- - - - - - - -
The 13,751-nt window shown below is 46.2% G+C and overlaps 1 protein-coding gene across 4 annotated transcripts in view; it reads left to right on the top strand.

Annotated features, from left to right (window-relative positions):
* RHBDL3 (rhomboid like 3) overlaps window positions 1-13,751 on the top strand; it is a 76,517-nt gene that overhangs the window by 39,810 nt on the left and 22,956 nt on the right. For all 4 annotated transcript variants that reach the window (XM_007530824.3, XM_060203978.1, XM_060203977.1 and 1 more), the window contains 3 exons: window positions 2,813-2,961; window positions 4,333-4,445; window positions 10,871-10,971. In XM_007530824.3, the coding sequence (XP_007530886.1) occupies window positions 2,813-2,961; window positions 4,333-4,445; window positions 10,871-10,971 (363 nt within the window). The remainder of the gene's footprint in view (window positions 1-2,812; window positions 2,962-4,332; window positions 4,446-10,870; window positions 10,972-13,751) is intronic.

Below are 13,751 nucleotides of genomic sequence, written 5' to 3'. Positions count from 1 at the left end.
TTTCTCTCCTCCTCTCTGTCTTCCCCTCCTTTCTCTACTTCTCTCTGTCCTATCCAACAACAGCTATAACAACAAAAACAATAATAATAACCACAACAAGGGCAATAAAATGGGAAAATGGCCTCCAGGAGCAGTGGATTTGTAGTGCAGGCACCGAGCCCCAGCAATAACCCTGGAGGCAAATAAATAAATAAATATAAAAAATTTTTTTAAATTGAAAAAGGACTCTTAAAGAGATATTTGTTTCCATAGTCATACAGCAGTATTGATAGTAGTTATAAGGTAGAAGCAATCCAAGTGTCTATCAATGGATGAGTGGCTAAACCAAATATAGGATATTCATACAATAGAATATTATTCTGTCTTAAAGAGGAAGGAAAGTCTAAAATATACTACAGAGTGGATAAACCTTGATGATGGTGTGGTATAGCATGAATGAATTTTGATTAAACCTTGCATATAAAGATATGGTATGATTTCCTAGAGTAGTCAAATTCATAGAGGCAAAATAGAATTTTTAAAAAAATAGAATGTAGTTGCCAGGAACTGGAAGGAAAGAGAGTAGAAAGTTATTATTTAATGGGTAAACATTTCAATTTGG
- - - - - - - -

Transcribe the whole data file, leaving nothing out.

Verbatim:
The 13,751-nt window shown below is 46.2% G+C and overlaps 1 protein-coding gene across 4 annotated transcripts in view; it reads left to right on the top strand.

Annotated features, from left to right (window-relative positions):
* RHBDL3 (rhomboid like 3) overlaps window positions 1-13,751 on the top strand; it is a 76,517-nt gene that overhangs the window by 39,810 nt on the left and 22,956 nt on the right. For all 4 annotated transcript variants that reach the window (XM_007530824.3, XM_060203978.1, XM_060203977.1 and 1 more), the window contains 3 exons: window positions 2,813-2,961; window positions 4,333-4,445; window positions 10,871-10,971. In XM_007530824.3, the coding sequence (XP_007530886.1) occupies window positions 2,813-2,961; window positions 4,333-4,445; window positions 10,871-10,971 (363 nt within the window). The remainder of the gene's footprint in view (window positions 1-2,812; window positions 2,962-4,332; window positions 4,446-10,870; window positions 10,972-13,751) is intronic.

Below are 13,751 nucleotides of genomic sequence, written 5' to 3'. Positions count from 1 at the left end.
TTTCTCTCCTCCTCTCTGTCTTCCCCTCCTTTCTCTACTTCTCTCTGTCCTATCCAACAACAGCTATAACAACAAAAACAATAATAATAACCACAACAAGGGCAATAAAATGGGAAAATGGCCTCCAGGAGCAGTGGATTTGTAGTGCAGGCACCGAGCCCCAGCAATAACCCTGGAGGCAAATAAATAAATAAATATAAAAAATTTTTTTAAATTGAAAAAGGACTCTTAAAGAGATATTTGTTTCCATAGTCATACAGCAGTATTGATAGTAGTTATAAGGTAGAAGCAATCCAAGTGTCTATCAATGGATGAGTGGCTAAACCAAATATAGGATATTCATACAATAGAATATTATTCTGTCTTAAAGAGGAAGGAAAGTCTAAAATATACTACAGAGTGGATAAACCTTGATGATGGTGTGGTATAGCATGAATGAATTTTGATTAAACCTTGCATATAAAGATATGGTATGATTTCCTAGAGTAGTCAAATTCATAGAGGCAAAATAGAATTTTTAAAAAAATAGAATGTAGTTGCCAGGAACTGGAAGGAAAGAGAGTAGAAAGTTATTATTTAATGGGTAAACATTTCAATTTGG